US political campaigners question Better Together’s strategy
By Liam Kirkaldy
Two seasoned US political campaigning experts have questioned the thinking behind Better Together’s latest campaign ad, warning that it runs of the risk of patronising women, with one messaging professional describing the Yes counterpart as ‘far and away better.’
Holyrood approached two communication and polling experts – Jason Boxt, Managing Director of The Glover Park Group and Robert Moran, a partner at the Brunswick Group – to get their take on both Yes and Better Together’s new adverts.
Both experts agreed the Yes advert was more effective, warning that Better Together’s broadcast runs the risk of patronising women.
The pro-union advert – featuring a woman discussing Scottish independence in her kitchen and moving from being undecided to vowing to vote No – has been widely mocked on social media following its release by the campaign yesterday, with commentators describing it as patronising and misjudged.
Boxt also suggested that the strategy adopted by Better Together had parallels with the Quebec referendum, when a nationalist minister labelled female No supporters as ‘Yvettes’ – slang for a docile school girl from a school text book.
The move backfired, leading women resentful at being called obedient organising a string of rallies – under the name ‘the Yvettes’ – which helped to win the vote for No.
Boxt suggested that the clumsiness of Better Together’s ad could push women towards Yes in a similar way to how the ‘Yvette’ slur pushed women towards No in Quebec.
Moran said: "I wouldn't run an ad with that tone in the US. It felt a bit like she was the nervous "little lady" that just couldn't decide. I think American women would react poorly to this."
On the Yes broadcast, Boxt said: “It is far and away better than the Better Together ad. Aspirational, emotional - exactly where I said Yes needed to be.”
Moran echoed these comments, saying: “The message was a blend of emotional appeal and persuasion on the economic merits. Most interesting to me was the line about the parallels between independence in our lives and independence of the nation. I would have liked to see the focus groups when they tested that.”
But although Moran told Holyrood that the No video did risk appearing patronising, Better Together would only have aired it if tests had proved it effective at reaching the target audience – undecided female voters.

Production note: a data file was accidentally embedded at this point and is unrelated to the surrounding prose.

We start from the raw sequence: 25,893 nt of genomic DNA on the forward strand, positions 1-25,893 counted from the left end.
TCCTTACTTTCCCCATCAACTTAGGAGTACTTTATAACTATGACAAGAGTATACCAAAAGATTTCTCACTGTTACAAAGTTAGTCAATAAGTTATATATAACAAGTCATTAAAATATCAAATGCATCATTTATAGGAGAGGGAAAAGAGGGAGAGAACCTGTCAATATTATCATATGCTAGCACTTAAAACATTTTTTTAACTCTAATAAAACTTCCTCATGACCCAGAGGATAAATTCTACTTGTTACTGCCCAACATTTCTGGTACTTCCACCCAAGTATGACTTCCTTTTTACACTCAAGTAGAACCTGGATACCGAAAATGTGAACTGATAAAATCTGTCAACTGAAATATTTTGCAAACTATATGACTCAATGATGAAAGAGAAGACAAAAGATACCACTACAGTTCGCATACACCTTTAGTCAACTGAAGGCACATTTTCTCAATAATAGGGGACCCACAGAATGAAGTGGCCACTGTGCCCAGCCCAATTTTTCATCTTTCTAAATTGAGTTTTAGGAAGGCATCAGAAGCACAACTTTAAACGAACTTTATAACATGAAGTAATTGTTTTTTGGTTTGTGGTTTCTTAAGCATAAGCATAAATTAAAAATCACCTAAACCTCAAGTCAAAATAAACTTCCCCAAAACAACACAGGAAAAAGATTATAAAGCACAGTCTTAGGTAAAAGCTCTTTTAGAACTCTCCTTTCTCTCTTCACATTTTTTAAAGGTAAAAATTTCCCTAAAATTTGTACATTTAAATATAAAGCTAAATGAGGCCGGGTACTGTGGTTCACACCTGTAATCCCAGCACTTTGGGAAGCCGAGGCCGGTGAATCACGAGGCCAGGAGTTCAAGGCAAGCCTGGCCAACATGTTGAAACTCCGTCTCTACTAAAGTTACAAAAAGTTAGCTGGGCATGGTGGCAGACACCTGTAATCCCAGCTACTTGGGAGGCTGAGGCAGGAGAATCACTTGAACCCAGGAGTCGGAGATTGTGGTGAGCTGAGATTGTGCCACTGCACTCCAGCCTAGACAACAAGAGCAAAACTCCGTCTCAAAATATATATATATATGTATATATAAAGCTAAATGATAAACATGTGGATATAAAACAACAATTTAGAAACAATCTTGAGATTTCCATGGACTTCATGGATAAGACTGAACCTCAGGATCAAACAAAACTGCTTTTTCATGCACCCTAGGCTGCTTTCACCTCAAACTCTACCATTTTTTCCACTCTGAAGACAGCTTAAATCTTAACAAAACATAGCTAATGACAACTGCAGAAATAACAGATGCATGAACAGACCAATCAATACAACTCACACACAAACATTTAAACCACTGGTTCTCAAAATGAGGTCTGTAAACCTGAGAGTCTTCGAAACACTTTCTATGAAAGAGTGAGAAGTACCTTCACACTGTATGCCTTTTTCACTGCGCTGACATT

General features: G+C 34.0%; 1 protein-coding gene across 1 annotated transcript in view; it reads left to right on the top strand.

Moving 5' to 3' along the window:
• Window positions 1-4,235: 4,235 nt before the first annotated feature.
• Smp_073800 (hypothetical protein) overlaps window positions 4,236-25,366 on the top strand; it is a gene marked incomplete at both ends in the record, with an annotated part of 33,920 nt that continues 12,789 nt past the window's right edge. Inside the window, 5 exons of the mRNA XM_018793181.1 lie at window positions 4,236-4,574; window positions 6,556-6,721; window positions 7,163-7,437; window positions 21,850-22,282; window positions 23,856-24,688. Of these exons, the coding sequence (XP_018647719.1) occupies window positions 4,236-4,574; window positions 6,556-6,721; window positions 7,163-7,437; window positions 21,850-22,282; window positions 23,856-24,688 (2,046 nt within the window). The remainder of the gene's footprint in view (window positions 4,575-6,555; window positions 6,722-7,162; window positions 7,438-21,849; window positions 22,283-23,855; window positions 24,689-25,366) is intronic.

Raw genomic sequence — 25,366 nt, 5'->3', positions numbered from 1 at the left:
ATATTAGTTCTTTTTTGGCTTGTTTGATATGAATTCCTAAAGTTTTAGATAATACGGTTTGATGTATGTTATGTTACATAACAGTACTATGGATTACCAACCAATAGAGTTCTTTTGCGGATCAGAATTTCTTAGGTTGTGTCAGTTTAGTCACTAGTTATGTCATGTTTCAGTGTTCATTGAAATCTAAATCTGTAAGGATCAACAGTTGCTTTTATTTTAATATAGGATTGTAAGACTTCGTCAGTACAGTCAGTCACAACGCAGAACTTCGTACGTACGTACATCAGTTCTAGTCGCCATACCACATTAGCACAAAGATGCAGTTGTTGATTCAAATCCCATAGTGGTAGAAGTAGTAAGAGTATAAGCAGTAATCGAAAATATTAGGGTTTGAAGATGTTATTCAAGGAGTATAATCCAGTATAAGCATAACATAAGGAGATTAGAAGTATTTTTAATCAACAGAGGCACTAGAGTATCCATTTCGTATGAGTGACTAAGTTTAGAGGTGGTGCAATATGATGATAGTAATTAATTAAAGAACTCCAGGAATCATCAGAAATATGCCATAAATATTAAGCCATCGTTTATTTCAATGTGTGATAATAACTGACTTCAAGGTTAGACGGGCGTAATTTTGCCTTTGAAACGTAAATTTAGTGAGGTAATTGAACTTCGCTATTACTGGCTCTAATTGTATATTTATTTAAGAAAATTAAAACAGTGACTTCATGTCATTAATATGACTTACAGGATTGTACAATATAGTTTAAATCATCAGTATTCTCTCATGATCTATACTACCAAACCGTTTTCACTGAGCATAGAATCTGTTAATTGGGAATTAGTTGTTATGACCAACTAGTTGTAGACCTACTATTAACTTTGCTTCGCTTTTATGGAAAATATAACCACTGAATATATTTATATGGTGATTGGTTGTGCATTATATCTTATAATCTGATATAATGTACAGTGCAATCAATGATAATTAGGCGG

Moran said: “My quick reaction is that this is a well targeted ad at undecided women in households where the man is Yes. Not only that, it targets middle aged women with children in these households.”
“Like most advanced campaigns, they have enough data to finely cut the electorate and discover this segment. The message is sound and standard for a No side in a referendum, raise questions and concerns and make a Yes vote risky. I'm sure they tested it before airing.”
But he added: “That said, while the production value and message were strong, I did wonder if this might not feel a bit patronising.”
Boxt said he agreed with Moran’s assessment, adding: “If she were truly deliberating, she hardly comes across that way, moving from “I don’t know” to “No” in the span of 90 seconds, without any kind of real deliberation, of a truly confused or deliberating voter. It feels a little discordant to me. I would have liked it better if it left off with a less definitive, “I really just don’t know if I believe the Yes side.”
Moran and Boxt – who have worked for both the Democrat and Republican campaigns in the US – were in Edinburgh earlier this month speaking at the Festival of Politics, where they suggested that due to its binary nature the referendum campaign had parallels with US political campaigning, though they argued the tone of the debate is still less febrile than that of the American system.